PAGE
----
meth

(redirected from Meths)
Also found in: Dictionary, Thesaurus, Medical, Encyclopedia, Wikipedia.

meth head

Someone who abuses or is addicted to an amphetamine, especially methamphetamine. This state is a thoroughfare for methamphetamine to the rest of the country, so it's little wonder that there are so many meth heads here.
See also: head, meth

meth

1. n. denatured alcohol; methyl alcohol. (Streets and underworld.) Meth used to be pink. Now they put something in it to make you vomit.
2. n. methamphetamine. (Drugs.) Usually meth is injected, having almost an immediate effect.
3. n. methadone. (Drugs.) Sometimes meth means methadone, a drug used in drug treatment.

meth monster

n. a habitual user of methamphetamine. These teenage meth monsters can be a real menace when they need juice.
See also: meth, monster
References in periodicals archive ?
Sixty-seven percent of young people reported that meth was readily available;
Twenty-five percent saw little or no risk in using meth.
39) Many teens believed--incorrectly--that meth was a party drug like alcohol, marijuana, or ecstasy, and that it was not an addictive drug like heroin.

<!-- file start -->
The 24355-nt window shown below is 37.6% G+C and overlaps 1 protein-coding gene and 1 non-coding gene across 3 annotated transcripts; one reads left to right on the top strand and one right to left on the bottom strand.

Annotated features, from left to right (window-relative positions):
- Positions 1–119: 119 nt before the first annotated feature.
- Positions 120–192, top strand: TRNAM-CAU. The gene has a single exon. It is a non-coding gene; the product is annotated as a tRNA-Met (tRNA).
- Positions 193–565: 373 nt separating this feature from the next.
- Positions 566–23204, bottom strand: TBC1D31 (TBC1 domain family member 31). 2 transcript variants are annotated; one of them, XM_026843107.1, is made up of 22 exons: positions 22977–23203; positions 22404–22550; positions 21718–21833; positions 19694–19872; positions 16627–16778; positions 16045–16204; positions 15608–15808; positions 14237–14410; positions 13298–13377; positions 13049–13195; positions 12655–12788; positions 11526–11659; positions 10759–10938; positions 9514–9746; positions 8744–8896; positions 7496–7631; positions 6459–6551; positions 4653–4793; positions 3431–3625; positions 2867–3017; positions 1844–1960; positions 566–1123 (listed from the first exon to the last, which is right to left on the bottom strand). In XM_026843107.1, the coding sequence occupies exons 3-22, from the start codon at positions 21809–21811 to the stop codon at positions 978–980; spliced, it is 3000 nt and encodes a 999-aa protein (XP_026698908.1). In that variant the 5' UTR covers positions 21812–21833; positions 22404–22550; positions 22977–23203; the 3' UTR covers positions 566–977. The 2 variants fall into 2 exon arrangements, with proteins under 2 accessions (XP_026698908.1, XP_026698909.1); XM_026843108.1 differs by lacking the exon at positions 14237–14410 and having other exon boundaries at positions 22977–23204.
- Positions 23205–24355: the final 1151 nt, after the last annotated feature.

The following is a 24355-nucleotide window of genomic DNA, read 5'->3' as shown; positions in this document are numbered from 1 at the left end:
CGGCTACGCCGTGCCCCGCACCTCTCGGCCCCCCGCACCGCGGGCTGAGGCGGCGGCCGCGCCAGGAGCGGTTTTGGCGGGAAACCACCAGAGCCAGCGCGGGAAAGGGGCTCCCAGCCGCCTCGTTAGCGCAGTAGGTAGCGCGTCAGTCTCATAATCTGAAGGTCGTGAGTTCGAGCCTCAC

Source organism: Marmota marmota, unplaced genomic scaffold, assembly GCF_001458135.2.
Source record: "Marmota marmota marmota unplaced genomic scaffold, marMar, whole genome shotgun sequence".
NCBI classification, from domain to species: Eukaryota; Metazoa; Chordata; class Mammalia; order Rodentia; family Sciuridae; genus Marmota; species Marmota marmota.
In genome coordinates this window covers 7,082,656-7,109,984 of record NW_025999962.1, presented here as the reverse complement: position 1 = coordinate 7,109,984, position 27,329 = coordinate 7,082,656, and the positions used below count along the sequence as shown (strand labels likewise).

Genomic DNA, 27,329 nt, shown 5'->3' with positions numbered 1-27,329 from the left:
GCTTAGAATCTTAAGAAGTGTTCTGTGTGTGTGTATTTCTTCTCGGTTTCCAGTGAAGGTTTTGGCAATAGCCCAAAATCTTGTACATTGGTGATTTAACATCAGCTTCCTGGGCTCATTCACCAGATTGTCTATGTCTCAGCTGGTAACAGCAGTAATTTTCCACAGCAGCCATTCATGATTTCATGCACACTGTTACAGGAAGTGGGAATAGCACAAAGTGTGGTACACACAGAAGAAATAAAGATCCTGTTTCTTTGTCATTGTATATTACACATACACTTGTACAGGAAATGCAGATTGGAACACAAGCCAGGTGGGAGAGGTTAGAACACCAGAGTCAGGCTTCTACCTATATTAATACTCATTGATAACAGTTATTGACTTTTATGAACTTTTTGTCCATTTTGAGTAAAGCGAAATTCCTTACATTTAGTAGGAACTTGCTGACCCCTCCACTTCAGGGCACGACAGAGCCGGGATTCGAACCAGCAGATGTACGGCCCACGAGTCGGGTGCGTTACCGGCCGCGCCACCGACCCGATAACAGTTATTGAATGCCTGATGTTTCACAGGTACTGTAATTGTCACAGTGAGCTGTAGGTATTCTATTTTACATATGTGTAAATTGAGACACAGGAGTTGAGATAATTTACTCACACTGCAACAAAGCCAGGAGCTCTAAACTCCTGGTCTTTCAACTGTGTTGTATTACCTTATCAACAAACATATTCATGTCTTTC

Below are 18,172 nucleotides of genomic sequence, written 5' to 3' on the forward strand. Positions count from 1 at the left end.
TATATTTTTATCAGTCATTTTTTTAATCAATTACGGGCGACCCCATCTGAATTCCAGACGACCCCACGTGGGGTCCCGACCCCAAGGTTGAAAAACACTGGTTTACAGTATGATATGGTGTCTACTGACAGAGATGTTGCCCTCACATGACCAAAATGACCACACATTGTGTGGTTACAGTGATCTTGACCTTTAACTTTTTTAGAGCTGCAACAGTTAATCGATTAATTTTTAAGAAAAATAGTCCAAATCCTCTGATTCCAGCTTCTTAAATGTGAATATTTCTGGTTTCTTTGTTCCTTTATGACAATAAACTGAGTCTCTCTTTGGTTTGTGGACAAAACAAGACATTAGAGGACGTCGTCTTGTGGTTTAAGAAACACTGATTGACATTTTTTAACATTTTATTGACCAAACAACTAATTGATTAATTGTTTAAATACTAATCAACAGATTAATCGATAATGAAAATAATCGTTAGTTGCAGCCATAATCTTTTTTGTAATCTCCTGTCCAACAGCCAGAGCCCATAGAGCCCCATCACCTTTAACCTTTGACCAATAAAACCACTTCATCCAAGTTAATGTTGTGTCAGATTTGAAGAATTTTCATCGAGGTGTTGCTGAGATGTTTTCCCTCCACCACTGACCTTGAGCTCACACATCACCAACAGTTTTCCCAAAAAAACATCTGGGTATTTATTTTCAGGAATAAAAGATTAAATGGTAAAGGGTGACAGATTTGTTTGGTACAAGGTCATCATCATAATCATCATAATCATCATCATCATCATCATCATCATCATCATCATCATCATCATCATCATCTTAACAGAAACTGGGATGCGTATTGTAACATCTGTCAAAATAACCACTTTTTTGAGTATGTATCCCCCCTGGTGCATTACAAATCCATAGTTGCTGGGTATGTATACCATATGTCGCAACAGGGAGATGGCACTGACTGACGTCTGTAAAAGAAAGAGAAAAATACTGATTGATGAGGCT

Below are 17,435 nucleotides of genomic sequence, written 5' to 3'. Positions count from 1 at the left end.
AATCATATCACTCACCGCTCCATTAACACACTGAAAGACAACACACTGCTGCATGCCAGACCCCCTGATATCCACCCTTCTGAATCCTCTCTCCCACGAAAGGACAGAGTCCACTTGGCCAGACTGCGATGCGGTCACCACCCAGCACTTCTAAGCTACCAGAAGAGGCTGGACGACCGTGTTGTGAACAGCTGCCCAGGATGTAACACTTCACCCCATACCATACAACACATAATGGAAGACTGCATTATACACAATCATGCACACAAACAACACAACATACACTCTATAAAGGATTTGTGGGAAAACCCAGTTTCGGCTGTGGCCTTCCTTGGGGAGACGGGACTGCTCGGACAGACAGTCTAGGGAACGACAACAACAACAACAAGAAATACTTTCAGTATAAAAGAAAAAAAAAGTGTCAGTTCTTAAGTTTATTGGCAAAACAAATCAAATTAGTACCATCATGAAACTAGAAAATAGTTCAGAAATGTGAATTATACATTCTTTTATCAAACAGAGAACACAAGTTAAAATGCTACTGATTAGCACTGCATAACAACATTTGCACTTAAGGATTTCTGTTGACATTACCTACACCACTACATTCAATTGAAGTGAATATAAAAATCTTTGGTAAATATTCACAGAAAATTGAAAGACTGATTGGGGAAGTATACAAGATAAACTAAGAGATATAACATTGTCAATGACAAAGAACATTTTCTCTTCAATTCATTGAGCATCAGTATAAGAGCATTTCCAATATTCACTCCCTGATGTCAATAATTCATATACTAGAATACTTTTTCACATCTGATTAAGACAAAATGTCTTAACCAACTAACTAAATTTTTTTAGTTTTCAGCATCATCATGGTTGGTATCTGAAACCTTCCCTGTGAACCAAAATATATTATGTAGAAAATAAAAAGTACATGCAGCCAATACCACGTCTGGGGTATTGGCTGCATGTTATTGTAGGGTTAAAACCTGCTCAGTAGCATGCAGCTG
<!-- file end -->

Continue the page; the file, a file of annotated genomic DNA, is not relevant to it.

Drawing on this and other research, the Meth Project developed a hard-hitting, integrated media campaign designed to "unsell" meth to teens.
Meth will cause you to act in a way that you do not want to act.
Meth affects many people's lives other than the user.
41) Other ads draw on equally disturbing images, including graphic illustrations of the decay of users' bodies, young girls selling their bodies to older men for meth, violent criminal behavior committed by meth-hungry teens, and groups of meth users leaving their friends to die.
One of the most successful was Paint the State, a first of its kind public art contest aimed at communicating the risks of meth use through public art.
Truckers who had battled meth addiction stopped on the sides of roads to share their stories with teens putting up anti-meth signs.
The Meth Project initially required a substantial investment of funds and required continuous reevaluation of the effectiveness of its messages.
49) In fact, teens in Montana today view meth as more dangerous than heroin.
The Project has had a significant impact on the perceived benefits of using meth.
The evidence suggests that these changes stem in large part from the Meth Project.
The success of the Meth Project in changing attitudes and behavior has led the White House Office of National Drug Control Policy to cite the Meth Project as a model program.
The Meth Project has been so widely adopted in part because it is an effective program from a cost-benefit analysis.